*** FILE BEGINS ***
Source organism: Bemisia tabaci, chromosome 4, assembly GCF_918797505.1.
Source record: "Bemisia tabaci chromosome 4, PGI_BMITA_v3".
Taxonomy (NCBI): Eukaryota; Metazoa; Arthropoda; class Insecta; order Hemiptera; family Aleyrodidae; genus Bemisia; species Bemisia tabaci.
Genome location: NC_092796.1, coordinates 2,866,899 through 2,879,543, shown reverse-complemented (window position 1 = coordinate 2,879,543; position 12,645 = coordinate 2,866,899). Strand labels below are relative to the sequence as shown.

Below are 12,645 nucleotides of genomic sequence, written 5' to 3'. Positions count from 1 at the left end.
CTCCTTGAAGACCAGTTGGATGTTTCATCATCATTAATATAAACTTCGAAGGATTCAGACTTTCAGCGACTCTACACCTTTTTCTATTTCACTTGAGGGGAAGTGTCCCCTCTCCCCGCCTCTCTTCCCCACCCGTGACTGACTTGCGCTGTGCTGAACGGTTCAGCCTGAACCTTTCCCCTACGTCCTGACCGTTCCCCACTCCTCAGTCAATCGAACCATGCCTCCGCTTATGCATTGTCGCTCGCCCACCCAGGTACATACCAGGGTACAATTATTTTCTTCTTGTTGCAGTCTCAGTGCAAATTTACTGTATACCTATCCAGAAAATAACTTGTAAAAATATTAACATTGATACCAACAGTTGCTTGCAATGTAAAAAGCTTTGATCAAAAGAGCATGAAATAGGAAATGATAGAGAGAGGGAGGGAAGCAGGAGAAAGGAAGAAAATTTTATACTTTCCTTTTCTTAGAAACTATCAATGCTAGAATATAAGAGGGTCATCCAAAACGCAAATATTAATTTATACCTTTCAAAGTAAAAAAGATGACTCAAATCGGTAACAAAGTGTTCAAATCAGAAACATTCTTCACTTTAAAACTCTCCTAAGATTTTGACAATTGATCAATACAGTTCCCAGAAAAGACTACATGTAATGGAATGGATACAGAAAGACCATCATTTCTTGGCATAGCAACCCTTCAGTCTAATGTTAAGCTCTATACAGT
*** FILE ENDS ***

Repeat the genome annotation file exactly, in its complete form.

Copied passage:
Source organism: Bemisia tabaci, chromosome 4, assembly GCF_918797505.1.
Source record: "Bemisia tabaci chromosome 4, PGI_BMITA_v3".
Taxonomy (NCBI): Eukaryota; Metazoa; Arthropoda; class Insecta; order Hemiptera; family Aleyrodidae; genus Bemisia; species Bemisia tabaci.
Genome location: NC_092796.1, coordinates 2,866,899 through 2,879,543, shown reverse-complemented (window position 1 = coordinate 2,879,543; position 12,645 = coordinate 2,866,899). Strand labels below are relative to the sequence as shown.

Below are 12,645 nucleotides of genomic sequence, written 5' to 3'. Positions count from 1 at the left end.
CTCCTTGAAGACCAGTTGGATGTTTCATCATCATTAATATAAACTTCGAAGGATTCAGACTTTCAGCGACTCTACACCTTTTTCTATTTCACTTGAGGGGAAGTGTCCCCTCTCCCCGCCTCTCTTCCCCACCCGTGACTGACTTGCGCTGTGCTGAACGGTTCAGCCTGAACCTTTCCCCTACGTCCTGACCGTTCCCCACTCCTCAGTCAATCGAACCATGCCTCCGCTTATGCATTGTCGCTCGCCCACCCAGGTACATACCAGGGTACAATTATTTTCTTCTTGTTGCAGTCTCAGTGCAAATTTACTGTATACCTATCCAGAAAATAACTTGTAAAAATATTAACATTGATACCAACAGTTGCTTGCAATGTAAAAAGCTTTGATCAAAAGAGCATGAAATAGGAAATGATAGAGAGAGGGAGGGAAGCAGGAGAAAGGAAGAAAATTTTATACTTTCCTTTTCTTAGAAACTATCAATGCTAGAATATAAGAGGGTCATCCAAAACGCAAATATTAATTTATACCTTTCAAAGTAAAAAAGATGACTCAAATCGGTAACAAAGTGTTCAAATCAGAAACATTCTTCACTTTAAAACTCTCCTAAGATTTTGACAATTGATCAATACAGTTCCCAGAAAAGACTACATGTAATGGAATGGATACAGAAAGACCATCATTTCTTGGCATAGCAACCCTTCAGTCTAATGTTAAGCTCTATACAGT